The discussions about Dusty Baker’s future nearly always start the same, with references to higher expectations and stakes that have risen.
Most urban myths are stupid by definition, but this one seems among the dumbest. It suggests that since 2003, since the Cubs came within five outs of a trip to the Fall Classic, Cubs fans expect more, and that because of it, jobs are on the line more than ever before. So who are these Cubs fans who suddenly expect more?
I don’t know them.
Having grown up a Cubs fan in the late 1960s and early ’70s, I can tell you that every year we expected them to win, and every year we wanted someone’s hide when they didn’t.
Fans cared then, just as they do now, currently finding the enemy in St. Louis. In ’77, we hated the Phillies, and in ’79 it was the Pirates, and in 1984 we despised the Mets. That was an outright war, and if you’re too young to remember, or if you’re new to the city or new to being a Cubs fan, believe me when I tell you it was ugly.
Expectations were high, the stakes charbroiled.
No, sorry, but expectations have not changed for Cubs fans. Maybe the number of fans has increased and perhaps therein rests the confusion.
Yet, I do not know a single Cubs fan who goes to a game to get a glimpse of the green grass and brilliant ivy, or used to, but now wants a victory instead.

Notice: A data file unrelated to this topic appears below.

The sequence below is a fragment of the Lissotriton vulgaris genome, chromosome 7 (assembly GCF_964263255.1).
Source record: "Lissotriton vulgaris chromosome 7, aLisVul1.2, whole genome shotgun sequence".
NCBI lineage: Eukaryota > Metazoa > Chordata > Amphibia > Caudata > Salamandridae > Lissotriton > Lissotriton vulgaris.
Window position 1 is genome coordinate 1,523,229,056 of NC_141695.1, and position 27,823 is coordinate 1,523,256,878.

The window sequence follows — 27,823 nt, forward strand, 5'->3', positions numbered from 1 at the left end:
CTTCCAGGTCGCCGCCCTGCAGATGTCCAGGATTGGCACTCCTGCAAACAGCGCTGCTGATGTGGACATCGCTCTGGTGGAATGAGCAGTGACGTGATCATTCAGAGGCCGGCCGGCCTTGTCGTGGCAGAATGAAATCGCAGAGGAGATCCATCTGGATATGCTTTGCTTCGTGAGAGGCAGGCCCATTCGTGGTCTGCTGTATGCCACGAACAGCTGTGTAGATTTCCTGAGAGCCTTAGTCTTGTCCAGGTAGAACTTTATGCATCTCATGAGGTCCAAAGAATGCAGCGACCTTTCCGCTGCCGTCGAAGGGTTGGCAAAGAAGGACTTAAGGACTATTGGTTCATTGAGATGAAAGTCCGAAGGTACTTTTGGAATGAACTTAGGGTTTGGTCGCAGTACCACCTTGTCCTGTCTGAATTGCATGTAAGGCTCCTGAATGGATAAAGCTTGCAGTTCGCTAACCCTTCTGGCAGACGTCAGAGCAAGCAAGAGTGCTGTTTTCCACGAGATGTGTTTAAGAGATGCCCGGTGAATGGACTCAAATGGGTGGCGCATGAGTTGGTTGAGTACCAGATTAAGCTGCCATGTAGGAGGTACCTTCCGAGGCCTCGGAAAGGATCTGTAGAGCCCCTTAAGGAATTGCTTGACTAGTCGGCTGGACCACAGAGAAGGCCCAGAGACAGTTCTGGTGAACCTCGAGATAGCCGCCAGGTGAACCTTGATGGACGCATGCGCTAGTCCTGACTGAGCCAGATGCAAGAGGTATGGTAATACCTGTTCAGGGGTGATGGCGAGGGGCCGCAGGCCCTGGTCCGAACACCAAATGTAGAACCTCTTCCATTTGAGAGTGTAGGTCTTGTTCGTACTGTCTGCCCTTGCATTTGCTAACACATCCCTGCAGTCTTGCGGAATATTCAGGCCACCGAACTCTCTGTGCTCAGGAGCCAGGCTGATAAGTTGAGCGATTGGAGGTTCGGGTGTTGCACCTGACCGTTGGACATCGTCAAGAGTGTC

Similarly, I do not know a single Cubs fan who goes to a game so he or she can find a restaurant or bar afterward. The scoreboard and taverns are a nice bonus, but that’s not the main reason for the trip.
I’ve also never known a Cubs executive, manager, player or coach who believed in anything less than trying to win it all.
Consider that from May 1991 to November 1994:
•Manager Don Zimmer was fired and replaced by Jim Essian, who was then fired a few months later along with team president Don Grenesko and general manager Jim Frey.
•Big boss Stan Cook replaced Grenesko and hired GM Larry Himes, who hired and — two years later — fired manager Jim Lefebvre, who was replaced by Tom Trebelhorn.
•That went so well that Cook was replaced by big boss Jim Dowdle, who hired another team president in Andy MacPhail, who fired Himes and hired Ed Lynch, who fired Trebelhorn and hired Jim Riggleman.
This list doesn’t include the dozens of coaches who were hired and fired in that one three-plus-year period.
What do you suppose the stakes were for all of them, and how have their careers gone since?
Think they believed they were safe, that the stakes were low, that the only expectations were to keep the outfield grass thick and green?
Except for Dowdle, who retired, and MacPhail, who remains in the same job, the rest have all gone on to absolutely nothing resembling their best position with the Cubs.
Expectations always have been high and the bar has always been set at the World Series level.
If the stakes are higher, it’s among the media, not among ownership or the fans, who also are not the ones who dubbed the Cubs lovable losers.
To the fans, the Cubs were merely losers.
So Dusty Baker’s survival will be based on whether the Cubs believe he can win, not some imaginary Rubicon that was crossed in 2003.
The truth is the Cubs crossed that river in 1969.